Comparison of surface landmarks for measuring the individualized height of rolling walker

Yawen Zhao, Yasser Salem, Min Li, Hiral Master, Hao Liu

Research output: Contribution to journalArticleResearchpeer-review

Abstract

ABSTRACT Aim: The purpose of this study was to determine whether the wrist joint crease (WJC) and femoral greater trochanter (FGT) methods differ in measuring a rolling walker (RW) height and recommended elbow flexion degree (EFD) and which one is more reliable and valid. Method: Twenty-eight older adults without postural deformity were measured using both methods initially and 5-7 days later. Results: Significant differences (all p < .01) between the WJC and FGT methods were identified on both RW height and the EFD. For the reliability comparison, the correlation coefficients for RW height and EFD from the WJC method were .962, and .596, respectively; while those from the FGT method were .769, and .360, respectively. The WJC method showed validity by generating elbow flexion within the recommended range but the FGT method did not. Conclusion: The WJC is more reliable and valid in measuring RW height and the recommended EFD than the FGT method.

Original languageEnglish
Pages (from-to)128-138
Number of pages11
JournalPhysical and Occupational Therapy in Geriatrics
Volume33
Issue number2
DOIs
StatePublished - 1 Jan 2015

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Wrist Joint
Elbow
Thigh
Femur

Keywords

  • Ambulatory device
  • Elbow flexion
  • Greater trochanter
  • Wrist joint

Cite this

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title = "Comparison of surface landmarks for measuring the individualized height of rolling walker",
abstract = "ABSTRACT Aim: The purpose of this study was to determine whether the wrist joint crease (WJC) and femoral greater trochanter (FGT) methods differ in measuring a rolling walker (RW) height and recommended elbow flexion degree (EFD) and which one is more reliable and valid. Method: Twenty-eight older adults without postural deformity were measured using both methods initially and 5-7 days later. Results: Significant differences (all p < .01) between the WJC and FGT methods were identified on both RW height and the EFD. For the reliability comparison, the correlation coefficients for RW height and EFD from the WJC method were .962, and .596, respectively; while those from the FGT method were .769, and .360, respectively. The WJC method showed validity by generating elbow flexion within the recommended range but the FGT method did not. Conclusion: The WJC is more reliable and valid in measuring RW height and the recommended EFD than the FGT method.",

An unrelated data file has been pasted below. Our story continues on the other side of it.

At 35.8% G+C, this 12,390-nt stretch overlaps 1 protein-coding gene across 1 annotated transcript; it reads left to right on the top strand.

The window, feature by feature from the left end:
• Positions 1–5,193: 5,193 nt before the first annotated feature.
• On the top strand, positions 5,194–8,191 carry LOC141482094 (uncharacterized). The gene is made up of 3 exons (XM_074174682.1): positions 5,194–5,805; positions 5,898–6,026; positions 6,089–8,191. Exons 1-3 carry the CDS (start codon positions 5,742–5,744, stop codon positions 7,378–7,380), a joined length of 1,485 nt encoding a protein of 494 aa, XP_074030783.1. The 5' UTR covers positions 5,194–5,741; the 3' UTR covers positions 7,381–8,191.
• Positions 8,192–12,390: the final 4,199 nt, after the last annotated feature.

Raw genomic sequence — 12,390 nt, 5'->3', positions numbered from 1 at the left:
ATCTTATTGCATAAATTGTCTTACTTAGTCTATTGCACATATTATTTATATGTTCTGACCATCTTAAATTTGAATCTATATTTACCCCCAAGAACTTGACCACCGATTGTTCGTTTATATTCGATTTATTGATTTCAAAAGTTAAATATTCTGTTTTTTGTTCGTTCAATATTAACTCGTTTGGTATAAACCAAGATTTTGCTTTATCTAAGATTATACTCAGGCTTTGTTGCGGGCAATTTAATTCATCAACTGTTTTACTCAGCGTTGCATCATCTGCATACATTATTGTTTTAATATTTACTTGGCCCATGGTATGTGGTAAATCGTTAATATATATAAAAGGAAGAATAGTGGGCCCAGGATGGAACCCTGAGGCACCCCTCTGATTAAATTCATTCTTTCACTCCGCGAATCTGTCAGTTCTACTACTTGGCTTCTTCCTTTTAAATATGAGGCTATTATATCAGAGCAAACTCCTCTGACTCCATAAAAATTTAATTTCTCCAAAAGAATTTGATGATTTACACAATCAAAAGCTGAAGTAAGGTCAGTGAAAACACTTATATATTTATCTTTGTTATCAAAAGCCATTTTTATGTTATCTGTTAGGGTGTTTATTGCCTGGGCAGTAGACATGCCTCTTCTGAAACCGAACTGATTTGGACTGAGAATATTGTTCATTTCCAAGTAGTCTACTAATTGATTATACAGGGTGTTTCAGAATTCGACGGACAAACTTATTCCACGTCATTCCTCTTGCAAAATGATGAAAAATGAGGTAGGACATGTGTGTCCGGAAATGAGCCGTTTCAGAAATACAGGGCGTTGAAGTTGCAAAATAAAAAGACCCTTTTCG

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Comparison of surface landmarks for measuring the individualized height of rolling walker. / Zhao, Yawen; Salem, Yasser; Li, Min; Master, Hiral; Liu, Hao.

In: Physical and Occupational Therapy in Geriatrics, Vol. 33, No. 2, 01.01.2015, p. 128-138.

Research output: Contribution to journalArticleResearchpeer-review

TY - JOUR

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AU - Zhao, Yawen

AU - Salem, Yasser

AU - Li, Min

AU - Master, Hiral

AU - Liu, Hao

PY - 2015/1/1

Y1 - 2015/1/1

N2 - ABSTRACT Aim: The purpose of this study was to determine whether the wrist joint crease (WJC) and femoral greater trochanter (FGT) methods differ in measuring a rolling walker (RW) height and recommended elbow flexion degree (EFD) and which one is more reliable and valid. Method: Twenty-eight older adults without postural deformity were measured using both methods initially and 5-7 days later. Results: Significant differences (all p < .01) between the WJC and FGT methods were identified on both RW height and the EFD. For the reliability comparison, the correlation coefficients for RW height and EFD from the WJC method were .962, and .596, respectively; while those from the FGT method were .769, and .360, respectively. The WJC method showed validity by generating elbow flexion within the recommended range but the FGT method did not. Conclusion: The WJC is more reliable and valid in measuring RW height and the recommended EFD than the FGT method.

AB - ABSTRACT Aim: The purpose of this study was to determine whether the wrist joint crease (WJC) and femoral greater trochanter (FGT) methods differ in measuring a rolling walker (RW) height and recommended elbow flexion degree (EFD) and which one is more reliable and valid. Method: Twenty-eight older adults without postural deformity were measured using both methods initially and 5-7 days later. Results: Significant differences (all p < .01) between the WJC and FGT methods were identified on both RW height and the EFD. For the reliability comparison, the correlation coefficients for RW height and EFD from the WJC method were .962, and .596, respectively; while those from the FGT method were .769, and .360, respectively. The WJC method showed validity by generating elbow flexion within the recommended range but the FGT method did not. Conclusion: The WJC is more reliable and valid in measuring RW height and the recommended EFD than the FGT method.

KW - Ambulatory device

KW - Elbow flexion

KW - Greater trochanter

KW - Wrist joint

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